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gParted will NOT let you format a disk beyond the limits of that filesystem. fat32 is not the correct filesystem for this (32 Gb is the max volume size). It probably is exFat you need (Windows will silently format it into exFat and call it fat32) exFat is not supported in gParted. fat32 is obsolete. Prone to filesystem errors and it is slow. I have no ...


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it looks like you want 2 different partitions for 2 different windows OS's and Ubuntu. Why don't you format the whole disk, divide your 300GB into 3 partitions only ..100gb each. I agree this is an overambitious partition configuration. I have 3 partitions 2 for windows and 1 for linux, I always use the 2nd NTFS as storage so that every time I have to ...


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First of all you need to understand that sda5, sda6, sda7 and sda8 are inside sda3. After that it looks simpler. Boot from LiveCD. Do not mount any partitions by clicking them. Run sudo swapoff -a Expand sda3 left. Move sda5, sda6, sda7 left. Expand sda8 left. Do not forget to press "Apply" button. After you do it you also need to update grub this way. ...


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Your partitioning scheme seems overambitious, but here goes. The structure of partitions on the disk has to be kept simple, since the BIOS has to be able to find something to boot. Thus, the restriction that you can only expand/move a partition to adjacent free space and cannot have fancy split partitions. Thus, if you MUST expand / (mounted on /dev/sda8), ...


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I had the same problem with NTFS in GParted to install Ubuntu 14.04.2 (told me to install NTFS-3G that was already installed) and I follow the simple solution of Curtis Gedak: shutdown Ubuntu, boot into Windows, shut it down normally and boot into Ubuntu again. And it worked perfectly for me.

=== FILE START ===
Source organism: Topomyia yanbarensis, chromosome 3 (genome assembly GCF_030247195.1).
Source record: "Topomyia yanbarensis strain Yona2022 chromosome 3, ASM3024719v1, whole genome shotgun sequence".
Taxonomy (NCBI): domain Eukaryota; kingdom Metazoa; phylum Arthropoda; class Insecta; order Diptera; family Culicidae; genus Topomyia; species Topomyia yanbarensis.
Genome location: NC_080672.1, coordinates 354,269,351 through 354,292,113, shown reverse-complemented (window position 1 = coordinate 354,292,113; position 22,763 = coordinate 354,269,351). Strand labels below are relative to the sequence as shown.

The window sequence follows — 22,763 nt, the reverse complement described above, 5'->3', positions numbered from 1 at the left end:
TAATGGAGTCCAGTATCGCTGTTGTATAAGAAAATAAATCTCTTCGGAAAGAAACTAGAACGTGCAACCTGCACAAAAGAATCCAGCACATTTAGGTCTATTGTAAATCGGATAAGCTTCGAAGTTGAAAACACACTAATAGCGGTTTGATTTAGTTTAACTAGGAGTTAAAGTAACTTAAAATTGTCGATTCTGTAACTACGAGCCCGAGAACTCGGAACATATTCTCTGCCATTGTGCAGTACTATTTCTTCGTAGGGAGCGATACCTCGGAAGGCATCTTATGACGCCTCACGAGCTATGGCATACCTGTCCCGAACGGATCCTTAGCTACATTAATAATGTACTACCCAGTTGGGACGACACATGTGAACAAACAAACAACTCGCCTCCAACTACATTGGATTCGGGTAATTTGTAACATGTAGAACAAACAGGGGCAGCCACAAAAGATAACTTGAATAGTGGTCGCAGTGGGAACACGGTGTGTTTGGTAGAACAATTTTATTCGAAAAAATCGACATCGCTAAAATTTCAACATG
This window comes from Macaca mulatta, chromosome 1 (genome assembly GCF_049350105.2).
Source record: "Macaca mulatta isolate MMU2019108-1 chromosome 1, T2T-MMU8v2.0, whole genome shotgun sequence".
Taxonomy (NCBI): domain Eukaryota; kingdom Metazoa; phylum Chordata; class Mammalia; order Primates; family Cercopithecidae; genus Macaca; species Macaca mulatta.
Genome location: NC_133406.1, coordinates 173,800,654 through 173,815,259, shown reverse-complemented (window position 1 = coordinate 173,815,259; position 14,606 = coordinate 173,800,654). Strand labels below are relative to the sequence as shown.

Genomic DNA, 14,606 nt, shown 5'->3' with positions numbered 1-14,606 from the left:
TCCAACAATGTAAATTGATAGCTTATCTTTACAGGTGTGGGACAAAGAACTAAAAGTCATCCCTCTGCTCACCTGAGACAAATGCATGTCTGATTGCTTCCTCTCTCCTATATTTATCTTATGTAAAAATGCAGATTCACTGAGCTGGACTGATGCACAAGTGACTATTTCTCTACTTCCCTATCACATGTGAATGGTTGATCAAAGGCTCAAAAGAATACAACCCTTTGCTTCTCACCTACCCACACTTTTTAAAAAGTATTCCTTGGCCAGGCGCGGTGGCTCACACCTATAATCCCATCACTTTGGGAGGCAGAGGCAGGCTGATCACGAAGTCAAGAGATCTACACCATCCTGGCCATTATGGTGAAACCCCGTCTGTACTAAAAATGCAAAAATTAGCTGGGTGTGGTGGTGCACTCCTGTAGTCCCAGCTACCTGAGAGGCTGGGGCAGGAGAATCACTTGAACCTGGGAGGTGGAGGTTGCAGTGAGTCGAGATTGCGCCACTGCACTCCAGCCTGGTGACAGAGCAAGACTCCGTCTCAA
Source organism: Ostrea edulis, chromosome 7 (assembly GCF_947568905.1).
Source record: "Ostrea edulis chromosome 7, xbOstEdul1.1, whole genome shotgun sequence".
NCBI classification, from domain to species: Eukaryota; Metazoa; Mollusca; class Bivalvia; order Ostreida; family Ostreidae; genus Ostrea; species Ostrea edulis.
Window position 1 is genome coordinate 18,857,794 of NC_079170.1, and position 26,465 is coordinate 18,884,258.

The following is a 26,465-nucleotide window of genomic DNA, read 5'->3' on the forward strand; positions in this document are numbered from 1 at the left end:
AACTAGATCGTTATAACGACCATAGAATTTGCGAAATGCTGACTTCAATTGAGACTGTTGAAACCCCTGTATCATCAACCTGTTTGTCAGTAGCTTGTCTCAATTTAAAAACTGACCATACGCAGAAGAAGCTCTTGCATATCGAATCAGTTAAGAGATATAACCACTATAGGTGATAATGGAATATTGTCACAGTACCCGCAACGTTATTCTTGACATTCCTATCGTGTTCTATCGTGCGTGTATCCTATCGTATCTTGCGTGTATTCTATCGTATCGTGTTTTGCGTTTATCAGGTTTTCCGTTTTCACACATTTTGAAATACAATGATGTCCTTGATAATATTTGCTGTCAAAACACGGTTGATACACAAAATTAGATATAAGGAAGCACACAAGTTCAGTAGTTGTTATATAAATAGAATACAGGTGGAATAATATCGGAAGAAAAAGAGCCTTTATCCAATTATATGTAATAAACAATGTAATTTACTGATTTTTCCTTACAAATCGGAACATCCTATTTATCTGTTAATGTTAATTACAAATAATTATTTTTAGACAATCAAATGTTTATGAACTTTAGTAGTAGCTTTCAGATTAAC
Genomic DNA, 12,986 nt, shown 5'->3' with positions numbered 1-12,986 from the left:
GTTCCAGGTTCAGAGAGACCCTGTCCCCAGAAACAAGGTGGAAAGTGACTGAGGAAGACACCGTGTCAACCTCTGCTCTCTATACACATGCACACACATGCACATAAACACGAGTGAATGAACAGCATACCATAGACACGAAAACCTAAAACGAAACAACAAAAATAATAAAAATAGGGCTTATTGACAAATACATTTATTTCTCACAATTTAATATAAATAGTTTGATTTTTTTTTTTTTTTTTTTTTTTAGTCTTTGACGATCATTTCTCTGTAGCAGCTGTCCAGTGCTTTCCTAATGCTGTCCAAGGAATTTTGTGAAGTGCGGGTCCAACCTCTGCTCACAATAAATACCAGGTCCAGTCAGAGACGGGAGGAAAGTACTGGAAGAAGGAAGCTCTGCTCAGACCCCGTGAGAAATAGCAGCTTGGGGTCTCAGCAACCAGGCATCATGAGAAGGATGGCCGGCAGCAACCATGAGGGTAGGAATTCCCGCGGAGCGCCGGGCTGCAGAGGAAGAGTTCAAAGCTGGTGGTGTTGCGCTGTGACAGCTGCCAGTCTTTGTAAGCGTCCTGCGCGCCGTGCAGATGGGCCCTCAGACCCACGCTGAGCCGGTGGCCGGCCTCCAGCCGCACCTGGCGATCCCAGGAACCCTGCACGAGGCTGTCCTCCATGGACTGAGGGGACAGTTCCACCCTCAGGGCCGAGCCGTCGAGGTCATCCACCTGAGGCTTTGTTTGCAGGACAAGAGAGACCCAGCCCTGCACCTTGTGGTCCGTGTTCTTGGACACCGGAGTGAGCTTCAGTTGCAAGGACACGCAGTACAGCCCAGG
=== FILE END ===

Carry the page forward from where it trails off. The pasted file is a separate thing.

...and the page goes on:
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You need to boot from Ubuntu LiveUSB and start gparted there. I see that you have 19.53 unallocated space. You can use it to extend sda7. Move left side of sda4 left. Move left sda5, or remove it, if you do not need this "New Volume". Now you can extend sda7 left. Do not forget to press "Apply" button in gparted After you move the Ubuntu boot partiton ...


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You can't use the active OS to alter the media that hosts the active OS. It's like you doing brain surgery on yourself. You need to boot to an OS hosted on different media. A live-booting version of Ubuntu on a USB flash drive would be excellent, but back up everything you don't want to lose first!


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You can not resize partitions because they are locked. You need to boot from Ubuntu LiveUSB to do it. It is impossible to resize Ubuntu partitions from inside a working system.


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Disk Management has some restrictions. You can only shrink a partition or volume up to half of its free space, and you can only extend a partition having contiguous unallocated space to the right of it. Disk management cannot extend a basic partition using an unallocated space to its left. You can use a third party disk manager software, such as aomei ...


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Firstly, you can not work with mounted partitions. Since you are trying to modify the partition on which Ubuntu is installed, you can't do this from your installed OS as you cant unmount the partition. So what you have to do is: Create a live USB/CD and mood into Ubuntu Live In Gparted you start from the live environment, unmount the partition. If the ...